Last month ADBA welcomed a Labour Party policy document, which reiterated the Party’s aspiration to make Great Britain a world leader in low carbon technology and green jobs. Key green objectives outlined in the policy document include:
- Creating a million new high technology, green jobs by 2025.
- Setting a legal target for decarbonising electricity by 2030.
- Strengthening the Green Investment Bank with borrowing powers.
Shadow Energy Secretary, Rt Hon Caroline Flint MP, again reinforced Labour’s commitment to green gas as a way to decarbonise UK heat demand in the coming decades. Ms Flint acknowledged during the Guardian’s Big Energy Debate yesterday that green gas could provide 20 per cent of total UK heat demand and 40 per cent of domestic demand. Of course as an industry, we could contribute 10 per cent towards meeting domestic gas demand and as the industry trade body we continue to emphasise this in our dialogue with Ms Flint and her colleagues.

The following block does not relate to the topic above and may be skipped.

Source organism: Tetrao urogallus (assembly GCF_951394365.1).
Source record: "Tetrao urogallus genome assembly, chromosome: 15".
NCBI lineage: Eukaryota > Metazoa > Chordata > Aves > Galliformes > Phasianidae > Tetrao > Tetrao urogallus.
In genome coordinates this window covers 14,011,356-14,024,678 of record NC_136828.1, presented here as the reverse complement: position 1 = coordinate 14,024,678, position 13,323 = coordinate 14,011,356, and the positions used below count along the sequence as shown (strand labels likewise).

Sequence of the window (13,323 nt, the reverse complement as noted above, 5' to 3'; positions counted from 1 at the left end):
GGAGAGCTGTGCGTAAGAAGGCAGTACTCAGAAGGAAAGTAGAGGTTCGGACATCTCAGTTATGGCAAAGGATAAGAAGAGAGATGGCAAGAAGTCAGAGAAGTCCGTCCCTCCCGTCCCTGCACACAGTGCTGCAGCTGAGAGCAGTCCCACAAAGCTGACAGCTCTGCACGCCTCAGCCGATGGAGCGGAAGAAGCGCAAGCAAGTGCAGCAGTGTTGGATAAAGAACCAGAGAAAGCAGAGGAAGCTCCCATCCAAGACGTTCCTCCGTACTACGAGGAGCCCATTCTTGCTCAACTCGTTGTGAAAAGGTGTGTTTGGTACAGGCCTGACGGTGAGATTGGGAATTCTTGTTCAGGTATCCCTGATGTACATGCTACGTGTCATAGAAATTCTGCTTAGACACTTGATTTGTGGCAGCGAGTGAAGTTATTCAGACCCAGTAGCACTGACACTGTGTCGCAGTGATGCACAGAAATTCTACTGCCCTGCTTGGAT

Whilst we warmly welcome Ms Flint’s vocal support for biomethane, including recognition for its role in significantly reducing carbon emissions without the need to build expensive new network infrastructure or replace appliances in peoples’ homes, we remain concerned that there is little policy detail to support this pledge.
We remain extremely disappointed, however, by Labour’s apparent decision to drop its commitment to ban food waste from landfill. Wasting food & drink costs each UK household over £500 every year, and using AD can offer local authorities and businesses real savings in landfill tax and gate fees. If inedible food waste was recycled through AD, the industry’s capacity could increase sixfold – so this is vital to delivering the green gas potential sought by Labour.
ADBA continues to lobby all mainstream parties for core policy pledges which will support the industry to continue to grow. We are urging members to engage their local MP and to encourage them to sign up to our pledge card – the details of which can be found here.